Camus

1st English edition (publ. Hamish Hamilton)

1st English edition (publ. Hamish Hamilton) (Photo credit: Wikipedia)

Philosophy 111 – Introduction to Philosophy (Fall 2002)

Meaning of Life and Death.  Camus. “The Myth of Sisyphus”

[Students and professors, please read.]

“Futile and hopeless labor”–is that what life amounts to, from birth to death, as Camus writes in The Myth of Sisyphus?  No matter what we accomplish in our lives, good or bad, we all go out of this world the same way we came in, and take none of it with us.  There are two ways of looking at our fate.  We can be ingrateful and never satisfied with the life we have, or we can acknowledge life while we still have it, as it will be nothing to us in the grave.

The daily routine–each of us has one.  The same things we do day after day without ceasing.  It is never finished and you can never break the routine, because you always have to get up the next morning and do it all again.  Just like Sisyphus rolling the rock up the hill after every time it would roll back down.  “But it is tragic only at the rare moments when it becomes conscious,” Camus writes.  Many today in our society are all too aware of the absurdity of our daily routine.  Many are hopelessly unsatisfied in our jobs, we don’t feel we make a difference, we feel like we are stuck doing the same repetitive tasks day after day after day for no worthy purpose.  Like Sisyphus, “When the images of earth cling too tightly to memory, when the call of happiness becomes too insistent, it happens that melancholy rises in man’s heart:  this is the rock’s victory, this is the rock itself.  The boundless grief is too heavy to bear.  These are our nights of Gethsemane.”  When the repetitive tasks consume us, when all we can think of is how to escape–this is when the burden is its heaviest and we want to scream “WHAT is the POINT?!” as if there is someone out there actually listening for our cries, someone waiting to save us and show us the way.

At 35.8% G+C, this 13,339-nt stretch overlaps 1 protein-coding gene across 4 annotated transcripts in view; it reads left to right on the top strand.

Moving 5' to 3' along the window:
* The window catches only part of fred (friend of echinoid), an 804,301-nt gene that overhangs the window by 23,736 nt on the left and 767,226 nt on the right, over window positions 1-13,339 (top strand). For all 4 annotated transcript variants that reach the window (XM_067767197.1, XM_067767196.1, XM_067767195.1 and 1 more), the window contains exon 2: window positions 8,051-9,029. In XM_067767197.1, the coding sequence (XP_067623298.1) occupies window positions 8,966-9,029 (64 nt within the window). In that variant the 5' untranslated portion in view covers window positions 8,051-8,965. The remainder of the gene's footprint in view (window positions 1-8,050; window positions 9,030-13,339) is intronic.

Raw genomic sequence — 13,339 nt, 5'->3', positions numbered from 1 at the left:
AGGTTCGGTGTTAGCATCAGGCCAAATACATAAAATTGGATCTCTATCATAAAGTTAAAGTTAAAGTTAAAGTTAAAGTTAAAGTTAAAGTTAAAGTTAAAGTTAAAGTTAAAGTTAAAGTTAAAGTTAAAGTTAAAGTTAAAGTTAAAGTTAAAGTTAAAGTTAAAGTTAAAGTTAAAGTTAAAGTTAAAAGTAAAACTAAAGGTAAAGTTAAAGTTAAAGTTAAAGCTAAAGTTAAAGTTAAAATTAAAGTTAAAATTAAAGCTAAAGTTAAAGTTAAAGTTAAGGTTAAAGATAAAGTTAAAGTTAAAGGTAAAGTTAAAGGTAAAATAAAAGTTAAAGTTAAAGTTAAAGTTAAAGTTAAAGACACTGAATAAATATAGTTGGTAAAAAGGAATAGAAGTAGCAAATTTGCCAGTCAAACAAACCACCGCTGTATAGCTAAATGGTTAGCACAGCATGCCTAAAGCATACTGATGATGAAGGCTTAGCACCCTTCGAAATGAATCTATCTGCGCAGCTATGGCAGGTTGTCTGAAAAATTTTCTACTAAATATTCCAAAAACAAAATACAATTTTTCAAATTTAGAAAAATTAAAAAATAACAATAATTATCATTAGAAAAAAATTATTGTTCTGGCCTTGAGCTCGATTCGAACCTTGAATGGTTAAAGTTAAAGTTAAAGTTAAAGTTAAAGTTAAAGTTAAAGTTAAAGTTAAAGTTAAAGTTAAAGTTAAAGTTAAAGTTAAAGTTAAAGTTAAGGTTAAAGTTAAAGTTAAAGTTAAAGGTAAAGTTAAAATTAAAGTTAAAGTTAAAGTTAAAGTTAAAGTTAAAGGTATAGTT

“But crushing truths perish from being acknowledged,” Camus writes–and what a wise observation.  There are so many applications of that statement!  Acknowledging something negative about your condition (something you were avoiding) is the same as acknowledging a crushing truth–but only after you acknowledge it can you conquer it.  Go to an Alcoholics Anonymous meeting, and they will tell you that getting past denial is the first and hardest step towards recovery.  Camus imagines Sisyphus comes to a point where he “contemplates that series of unrelated actions which becomes his fate, created by him,” and this means that he has taken claim of his rock, just as a recovering alcoholic has taken claim of their recovery, just as we can take claim of our unavoidable daily routine.  So now Camus writes, “Each atom of that stone, each mineral flake of that night-filled mountain, in itself forms a world.  The struggle itself toward the heights is enough to fill a man’s heart.  One must imagine Sisyphus happy.”  So we can enjoy what might seem like futile daily routines just by realizing that we only have one life to live however we wish–we can enjoy every task and count it as life worth living, or we can resent every task as “Vanity, vanity–all is vanity”…and miss life completely.

“The Myth of Sisyphus.”  The Philosophical Quest: A Cross-Cultural Reader, Second      Edition. Ed. Presbey, Gail M., et. al. McGraw-Hill, Inc., 2000.  522-524.

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